Have you done your homework?
My wife and I find ourselves asking our children the same question when they ask if they can go “hang out” (children apparently do not “play” anymore) with some friends – “Is your homework done?” Before you can go out and play with your new business idea, you need to do some more homework.
You tested the feasibility of your idea earlier but still have more homework to do. You know there is demand for your idea. You know (not think) that people will buy your idea. You know your idea fills an unmet need.
Your next homework assignment is to see if anyone (i.e. your competition) is already doing what you want to do and then determine if you can compete with their offerings. You are probably thinking – My idea is new. How can I have competition already?
Mark Twain said, “There is no such thing as a new idea. It is impossible. We simply take a lot of old ideas and put them into a sort of mental kaleidoscope. We give them a turn and they make new and curious combinations. We keep on turning and making new combinations indefinitely; but they are the same old pieces of colored glass that have been in use through all the ages.”
There may not be a competitor doing exactly what you want to do but chances are someone has thought of and is doing something similar. You need to find out what is out there. MP3 players were around before the iPod and they essentially do the same thing. Why did Apple make the iPod? Apple’s idea was not the iPod. Their idea was iTunes. The iPod was the tangible version of iTunes. I guarantee Apple examined the MP3 player market and determined if their idea of iTunes would be enough to compete before they pushed forward on their idea.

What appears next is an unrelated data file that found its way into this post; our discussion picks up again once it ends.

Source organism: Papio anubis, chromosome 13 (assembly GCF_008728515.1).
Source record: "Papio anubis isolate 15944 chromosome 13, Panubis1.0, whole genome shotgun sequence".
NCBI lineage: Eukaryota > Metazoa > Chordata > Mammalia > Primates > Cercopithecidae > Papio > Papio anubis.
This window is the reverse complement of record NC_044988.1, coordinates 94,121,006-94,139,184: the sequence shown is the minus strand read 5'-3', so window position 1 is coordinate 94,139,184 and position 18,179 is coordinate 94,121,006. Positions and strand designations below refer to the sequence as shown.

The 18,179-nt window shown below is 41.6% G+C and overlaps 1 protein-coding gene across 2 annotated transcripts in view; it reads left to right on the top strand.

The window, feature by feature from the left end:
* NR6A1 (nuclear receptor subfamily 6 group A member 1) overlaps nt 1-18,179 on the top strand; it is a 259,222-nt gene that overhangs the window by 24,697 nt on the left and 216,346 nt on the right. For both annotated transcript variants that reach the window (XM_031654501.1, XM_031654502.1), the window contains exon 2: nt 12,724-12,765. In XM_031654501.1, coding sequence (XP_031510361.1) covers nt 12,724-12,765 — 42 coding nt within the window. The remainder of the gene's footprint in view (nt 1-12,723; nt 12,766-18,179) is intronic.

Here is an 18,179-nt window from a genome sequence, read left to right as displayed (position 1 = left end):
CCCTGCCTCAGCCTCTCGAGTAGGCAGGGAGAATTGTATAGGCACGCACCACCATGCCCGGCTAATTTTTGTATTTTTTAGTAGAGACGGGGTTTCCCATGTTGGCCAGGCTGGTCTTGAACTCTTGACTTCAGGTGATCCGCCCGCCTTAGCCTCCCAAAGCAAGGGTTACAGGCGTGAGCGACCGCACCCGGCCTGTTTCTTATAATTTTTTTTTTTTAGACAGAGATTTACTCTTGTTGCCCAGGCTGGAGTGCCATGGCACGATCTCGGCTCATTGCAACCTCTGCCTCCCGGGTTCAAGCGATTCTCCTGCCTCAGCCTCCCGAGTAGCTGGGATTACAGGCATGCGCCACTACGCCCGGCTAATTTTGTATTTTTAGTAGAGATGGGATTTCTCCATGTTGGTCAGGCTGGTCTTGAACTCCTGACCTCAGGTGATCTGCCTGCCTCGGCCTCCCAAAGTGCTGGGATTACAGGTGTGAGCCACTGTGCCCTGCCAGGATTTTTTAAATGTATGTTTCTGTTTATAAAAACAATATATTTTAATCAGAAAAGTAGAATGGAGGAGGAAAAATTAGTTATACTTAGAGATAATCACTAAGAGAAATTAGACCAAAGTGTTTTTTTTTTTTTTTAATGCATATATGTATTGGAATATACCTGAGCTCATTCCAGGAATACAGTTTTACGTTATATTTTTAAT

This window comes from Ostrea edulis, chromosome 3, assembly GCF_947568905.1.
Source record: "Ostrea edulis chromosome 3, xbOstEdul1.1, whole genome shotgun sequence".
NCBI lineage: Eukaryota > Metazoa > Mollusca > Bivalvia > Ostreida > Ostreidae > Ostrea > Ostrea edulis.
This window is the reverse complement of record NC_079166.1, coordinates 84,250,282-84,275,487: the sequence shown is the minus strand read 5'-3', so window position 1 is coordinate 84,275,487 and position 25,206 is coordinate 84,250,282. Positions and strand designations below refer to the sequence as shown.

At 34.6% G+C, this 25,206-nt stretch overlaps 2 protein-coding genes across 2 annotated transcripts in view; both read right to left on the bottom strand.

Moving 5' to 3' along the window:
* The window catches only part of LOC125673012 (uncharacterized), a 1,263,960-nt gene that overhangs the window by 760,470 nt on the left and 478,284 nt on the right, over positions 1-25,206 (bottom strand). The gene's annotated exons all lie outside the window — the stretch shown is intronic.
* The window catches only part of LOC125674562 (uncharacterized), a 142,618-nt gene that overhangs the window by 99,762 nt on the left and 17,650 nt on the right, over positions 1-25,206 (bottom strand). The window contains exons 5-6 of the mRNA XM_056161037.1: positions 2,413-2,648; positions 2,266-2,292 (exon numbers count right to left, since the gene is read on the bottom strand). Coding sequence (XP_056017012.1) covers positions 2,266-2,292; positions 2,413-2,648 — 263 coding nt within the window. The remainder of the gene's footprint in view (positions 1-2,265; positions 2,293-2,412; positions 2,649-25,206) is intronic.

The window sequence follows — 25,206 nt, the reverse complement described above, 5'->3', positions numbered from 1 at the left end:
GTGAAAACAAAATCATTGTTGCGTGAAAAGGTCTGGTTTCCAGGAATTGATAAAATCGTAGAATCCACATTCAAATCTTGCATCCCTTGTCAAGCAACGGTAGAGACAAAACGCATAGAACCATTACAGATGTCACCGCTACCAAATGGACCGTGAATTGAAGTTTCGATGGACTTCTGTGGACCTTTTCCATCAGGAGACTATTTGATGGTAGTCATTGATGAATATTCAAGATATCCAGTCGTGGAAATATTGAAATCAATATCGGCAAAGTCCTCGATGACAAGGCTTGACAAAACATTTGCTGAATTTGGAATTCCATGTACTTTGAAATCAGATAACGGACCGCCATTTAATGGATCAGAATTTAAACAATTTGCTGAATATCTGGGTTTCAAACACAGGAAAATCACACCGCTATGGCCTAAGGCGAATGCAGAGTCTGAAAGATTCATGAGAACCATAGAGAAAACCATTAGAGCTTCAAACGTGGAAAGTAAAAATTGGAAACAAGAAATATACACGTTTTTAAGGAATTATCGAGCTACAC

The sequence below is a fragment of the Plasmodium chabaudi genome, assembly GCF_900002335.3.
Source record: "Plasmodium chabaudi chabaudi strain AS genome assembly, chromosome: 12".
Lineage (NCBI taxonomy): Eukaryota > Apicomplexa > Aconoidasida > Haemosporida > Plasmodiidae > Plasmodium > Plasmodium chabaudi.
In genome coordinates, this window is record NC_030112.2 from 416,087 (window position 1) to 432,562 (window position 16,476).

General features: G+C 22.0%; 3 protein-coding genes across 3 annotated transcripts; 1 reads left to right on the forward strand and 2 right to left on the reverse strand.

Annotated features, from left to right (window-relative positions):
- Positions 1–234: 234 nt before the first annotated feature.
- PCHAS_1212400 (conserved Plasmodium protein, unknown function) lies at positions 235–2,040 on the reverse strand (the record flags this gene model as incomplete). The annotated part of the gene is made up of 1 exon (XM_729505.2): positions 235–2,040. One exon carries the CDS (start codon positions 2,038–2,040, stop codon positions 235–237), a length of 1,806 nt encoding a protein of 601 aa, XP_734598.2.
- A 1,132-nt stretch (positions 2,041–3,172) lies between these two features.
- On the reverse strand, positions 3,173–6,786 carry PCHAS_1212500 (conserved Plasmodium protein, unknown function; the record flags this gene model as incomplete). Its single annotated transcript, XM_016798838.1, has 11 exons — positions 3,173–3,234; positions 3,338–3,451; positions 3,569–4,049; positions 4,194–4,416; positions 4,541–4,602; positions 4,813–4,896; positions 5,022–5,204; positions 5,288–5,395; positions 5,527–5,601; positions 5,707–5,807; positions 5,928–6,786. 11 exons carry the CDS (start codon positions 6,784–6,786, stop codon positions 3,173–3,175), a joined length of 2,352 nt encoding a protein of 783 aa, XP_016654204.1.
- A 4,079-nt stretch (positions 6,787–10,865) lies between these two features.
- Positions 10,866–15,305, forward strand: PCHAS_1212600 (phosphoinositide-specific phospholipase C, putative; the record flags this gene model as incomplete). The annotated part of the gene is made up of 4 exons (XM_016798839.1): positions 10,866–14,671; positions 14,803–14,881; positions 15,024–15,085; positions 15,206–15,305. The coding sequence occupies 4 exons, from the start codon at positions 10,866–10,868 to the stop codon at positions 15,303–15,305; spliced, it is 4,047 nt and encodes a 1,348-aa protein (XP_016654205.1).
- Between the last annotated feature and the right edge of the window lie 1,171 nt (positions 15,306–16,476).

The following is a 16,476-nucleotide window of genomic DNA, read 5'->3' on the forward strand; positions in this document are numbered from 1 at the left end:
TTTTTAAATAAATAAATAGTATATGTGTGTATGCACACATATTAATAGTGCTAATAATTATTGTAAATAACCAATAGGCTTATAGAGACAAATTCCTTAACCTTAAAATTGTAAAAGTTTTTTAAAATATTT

You need to at least look for the similar ideas to yours. Can they be a substitute for what you want to do? How does their pricing compare to what you were considering? How are you different? How are you the same? What do they do well (Strengths)? What could they do better (Weaknesses)? Who do they see as their competitors? What are their Threats and Opportunities? How busy are they? Who do they sell to? How do they market their products or services? Is there enough of a market for you to participate in and survive? Do they have patents or trademarks that would prevent you from competing? All this is really what people call market research.
After looking at specific competitors, you can also check the industry. Visit your library or search online for periodicals in the industry. Ask for information from trade associations. Ask associations or advisors for comparative financial ratios in the industry (Robert Morris Associates, Hoover’s, and Bradstreets’ Business are some providers). Look at what the government has collected with census information and the Bureau of Labor Statistics.
Another resource is your local Small Business Development Center and they can provide you a lot of industry and market research for free as well as provide other opportunities for business learning.
Once you know your competitors, get ready to do your homework on your customers.
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